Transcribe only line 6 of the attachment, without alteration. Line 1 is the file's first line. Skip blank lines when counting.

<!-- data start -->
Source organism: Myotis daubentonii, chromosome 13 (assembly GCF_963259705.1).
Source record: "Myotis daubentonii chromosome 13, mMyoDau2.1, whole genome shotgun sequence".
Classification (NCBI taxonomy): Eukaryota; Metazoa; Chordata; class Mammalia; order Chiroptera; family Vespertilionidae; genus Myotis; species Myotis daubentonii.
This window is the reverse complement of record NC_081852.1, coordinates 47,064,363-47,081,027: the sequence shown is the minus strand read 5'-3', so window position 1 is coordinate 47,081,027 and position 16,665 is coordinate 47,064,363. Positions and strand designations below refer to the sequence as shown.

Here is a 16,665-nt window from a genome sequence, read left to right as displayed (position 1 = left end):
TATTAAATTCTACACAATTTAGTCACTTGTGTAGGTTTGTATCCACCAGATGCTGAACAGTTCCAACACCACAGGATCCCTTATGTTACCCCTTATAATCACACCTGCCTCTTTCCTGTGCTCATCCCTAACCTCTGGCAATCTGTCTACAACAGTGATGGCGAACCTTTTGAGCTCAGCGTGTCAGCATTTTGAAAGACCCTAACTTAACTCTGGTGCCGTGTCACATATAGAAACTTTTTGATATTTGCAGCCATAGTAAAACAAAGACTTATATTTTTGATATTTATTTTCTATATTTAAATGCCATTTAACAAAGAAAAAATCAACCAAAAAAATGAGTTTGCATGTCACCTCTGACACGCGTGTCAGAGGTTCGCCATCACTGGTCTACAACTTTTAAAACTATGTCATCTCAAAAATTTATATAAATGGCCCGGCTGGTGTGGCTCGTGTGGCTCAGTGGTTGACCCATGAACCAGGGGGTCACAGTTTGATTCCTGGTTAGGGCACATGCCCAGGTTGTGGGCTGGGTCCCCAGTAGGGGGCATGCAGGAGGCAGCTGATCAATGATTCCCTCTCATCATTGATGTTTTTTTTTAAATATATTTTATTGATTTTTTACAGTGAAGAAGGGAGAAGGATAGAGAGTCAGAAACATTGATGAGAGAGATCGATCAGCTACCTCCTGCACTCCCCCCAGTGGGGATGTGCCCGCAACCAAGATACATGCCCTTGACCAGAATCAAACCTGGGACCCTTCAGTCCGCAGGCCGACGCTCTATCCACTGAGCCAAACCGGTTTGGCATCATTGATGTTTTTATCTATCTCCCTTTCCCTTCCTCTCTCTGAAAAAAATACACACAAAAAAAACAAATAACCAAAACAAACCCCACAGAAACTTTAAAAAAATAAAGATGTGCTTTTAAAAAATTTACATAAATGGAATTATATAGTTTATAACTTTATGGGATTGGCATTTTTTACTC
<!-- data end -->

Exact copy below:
TATTAAATTCTACACAATTTAGTCACTTGTGTAGGTTTGTATCCACCAGATGCTGAACAGTTCCAACACCACAGGATCCCTTATGTTACCCCTTATAATCACACCTGCCTCTTTCCTGTGCTCATCCCTAACCTCTGGCAATCTGTCTACAACAGTGATGGCGAACCTTTTGAGCTCAGCGTGTCAGCATTTTGAAAGACCCTAACTTAACTCTGGTGCCGTGTCACATATAGAAACTTTTTGATATTTGCAGCCATAGTAAAACAAAGACTTATATTTTTGATATTTATTTTCTATATTTAAATGCCATTTAACAAAGAAAAAATCAACCAAAAAAATGAGTTTGCATGTCACCTCTGACACGCGTGTCAGAGGTTCGCCATCACTGGTCTACAACTTTTAAAACTATGTCATCTCAAAAATTTATATAAATGGCCCGGCTGGTGTGGCTCGTGTGGCTCAGTGGTTGACCCATGAACCAGGGGGTCACAGTTTGATTCCTGGTTAGGGCACATGCCCAGGTTGTGGGCTGGGTCCCCAGTAGGGGGCATGCAGGAGGCAGCTGATCAATGATTCCCTCTCATCATTGATGTTTTTTTTTAAATATATTTTATTGATTTTTTACAGTGAAGAAGGGAGAAGGATAGAGAGTCAGAAACATTGATGAGAGAGATCGATCAGCTACCTCCTGCACTCCCCCCAGTGGGGATGTGCCCGCAACCAAGATACATGCCCTTGACCAGAATCAAACCTGGGACCCTTCAGTCCGCAGGCCGACGCTCTATCCACTGAGCCAAACCGGTTTGGCATCATTGATGTTTTTATCTATCTCCCTTTCCCTTCCTCTCTCTGAAAAAAATACACACAAAAAAAACAAATAACCAAAACAAACCCCACAGAAACTTTAAAAAAATAAAGATGTGCTTTTAAAAAATTTACATAAATGGAATTATATAGTTTATAACTTTATGGGATTGGCATTTTTTACTC